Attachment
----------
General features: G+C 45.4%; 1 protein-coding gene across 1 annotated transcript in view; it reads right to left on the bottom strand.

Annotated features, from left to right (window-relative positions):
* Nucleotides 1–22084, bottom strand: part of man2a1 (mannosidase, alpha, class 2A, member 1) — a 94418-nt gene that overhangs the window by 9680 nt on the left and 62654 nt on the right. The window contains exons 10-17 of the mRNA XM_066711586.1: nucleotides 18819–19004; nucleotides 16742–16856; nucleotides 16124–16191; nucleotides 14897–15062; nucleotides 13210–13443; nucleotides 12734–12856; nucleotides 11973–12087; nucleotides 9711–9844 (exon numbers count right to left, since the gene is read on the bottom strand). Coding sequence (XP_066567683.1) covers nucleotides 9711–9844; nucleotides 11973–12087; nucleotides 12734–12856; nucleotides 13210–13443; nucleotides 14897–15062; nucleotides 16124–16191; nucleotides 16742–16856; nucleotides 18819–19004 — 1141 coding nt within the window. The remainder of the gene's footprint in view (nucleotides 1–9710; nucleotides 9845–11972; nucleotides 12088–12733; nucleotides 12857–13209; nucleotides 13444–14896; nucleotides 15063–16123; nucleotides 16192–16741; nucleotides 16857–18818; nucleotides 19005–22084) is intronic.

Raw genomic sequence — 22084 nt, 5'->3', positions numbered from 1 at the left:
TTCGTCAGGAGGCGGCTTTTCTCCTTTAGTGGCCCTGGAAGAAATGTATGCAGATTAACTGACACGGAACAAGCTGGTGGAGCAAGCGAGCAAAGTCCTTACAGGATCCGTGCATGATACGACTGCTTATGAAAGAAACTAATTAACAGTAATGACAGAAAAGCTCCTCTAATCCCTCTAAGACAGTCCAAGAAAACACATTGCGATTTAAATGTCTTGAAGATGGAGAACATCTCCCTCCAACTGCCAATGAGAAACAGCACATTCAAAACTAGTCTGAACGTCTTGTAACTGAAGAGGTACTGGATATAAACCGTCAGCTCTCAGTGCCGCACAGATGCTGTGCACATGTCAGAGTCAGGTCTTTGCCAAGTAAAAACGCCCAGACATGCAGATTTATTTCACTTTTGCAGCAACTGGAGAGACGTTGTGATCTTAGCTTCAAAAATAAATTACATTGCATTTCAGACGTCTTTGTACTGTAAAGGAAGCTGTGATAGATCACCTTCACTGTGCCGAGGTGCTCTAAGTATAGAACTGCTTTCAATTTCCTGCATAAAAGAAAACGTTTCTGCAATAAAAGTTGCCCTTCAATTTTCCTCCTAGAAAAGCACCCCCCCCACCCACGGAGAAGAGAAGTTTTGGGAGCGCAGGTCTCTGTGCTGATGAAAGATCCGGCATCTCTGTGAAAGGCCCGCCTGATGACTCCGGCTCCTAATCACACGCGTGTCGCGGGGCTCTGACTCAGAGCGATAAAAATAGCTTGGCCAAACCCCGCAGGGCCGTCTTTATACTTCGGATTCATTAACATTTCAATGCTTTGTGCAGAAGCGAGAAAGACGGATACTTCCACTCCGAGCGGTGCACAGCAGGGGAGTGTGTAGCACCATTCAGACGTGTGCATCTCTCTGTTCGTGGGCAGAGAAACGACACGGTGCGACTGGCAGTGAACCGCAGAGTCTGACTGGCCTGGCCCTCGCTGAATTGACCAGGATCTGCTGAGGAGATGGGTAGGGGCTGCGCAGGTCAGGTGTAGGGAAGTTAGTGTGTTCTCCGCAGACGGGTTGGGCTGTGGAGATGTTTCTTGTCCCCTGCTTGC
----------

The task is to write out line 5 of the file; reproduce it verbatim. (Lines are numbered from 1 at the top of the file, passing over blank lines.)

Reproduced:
TTCGTCAGGAGGCGGCTTTTCTCCTTTAGTGGCCCTGGAAGAAATGTATGCAGATTAACTGACACGGAACAAGCTGGTGGAGCAAGCGAGCAAAGTCCTTACAGGATCCGTGCATGATACGACTGCTTATGAAAGAAACTAATTAACAGTAATGACAGAAAAGCTCCTCTAATCCCTCTAAGACAGTCCAAGAAAACACATTGCGATTTAAATGTCTTGAAGATGGAGAACATCTCCCTCCAACTGCCAATGAGAAACAGCACATTCAAAACTAGTCTGAACGTCTTGTAACTGAAGAGGTACTGGATATAAACCGTCAGCTCTCAGTGCCGCACAGATGCTGTGCACATGTCAGAGTCAGGTCTTTGCCAAGTAAAAACGCCCAGACATGCAGATTTATTTCACTTTTGCAGCAACTGGAGAGACGTTGTGATCTTAGCTTCAAAAATAAATTACATTGCATTTCAGACGTCTTTGTACTGTAAAGGAAGCTGTGATAGATCACCTTCACTGTGCCGAGGTGCTCTAAGTATAGAACTGCTTTCAATTTCCTGCATAAAAGAAAACGTTTCTGCAATAAAAGTTGCCCTTCAATTTTCCTCCTAGAAAAGCACCCCCCCCACCCACGGAGAAGAGAAGTTTTGGGAGCGCAGGTCTCTGTGCTGATGAAAGATCCGGCATCTCTGTGAAAGGCCCGCCTGATGACTCCGGCTCCTAATCACACGCGTGTCGCGGGGCTCTGACTCAGAGCGATAAAAATAGCTTGGCCAAACCCCGCAGGGCCGTCTTTATACTTCGGATTCATTAACATTTCAATGCTTTGTGCAGAAGCGAGAAAGACGGATACTTCCACTCCGAGCGGTGCACAGCAGGGGAGTGTGTAGCACCATTCAGACGTGTGCATCTCTCTGTTCGTGGGCAGAGAAACGACACGGTGCGACTGGCAGTGAACCGCAGAGTCTGACTGGCCTGGCCCTCGCTGAATTGACCAGGATCTGCTGAGGAGATGGGTAGGGGCTGCGCAGGTCAGGTGTAGGGAAGTTAGTGTGTTCTCCGCAGACGGGTTGGGCTGTGGAGATGTTTCTTGTCCCCTGCTTGC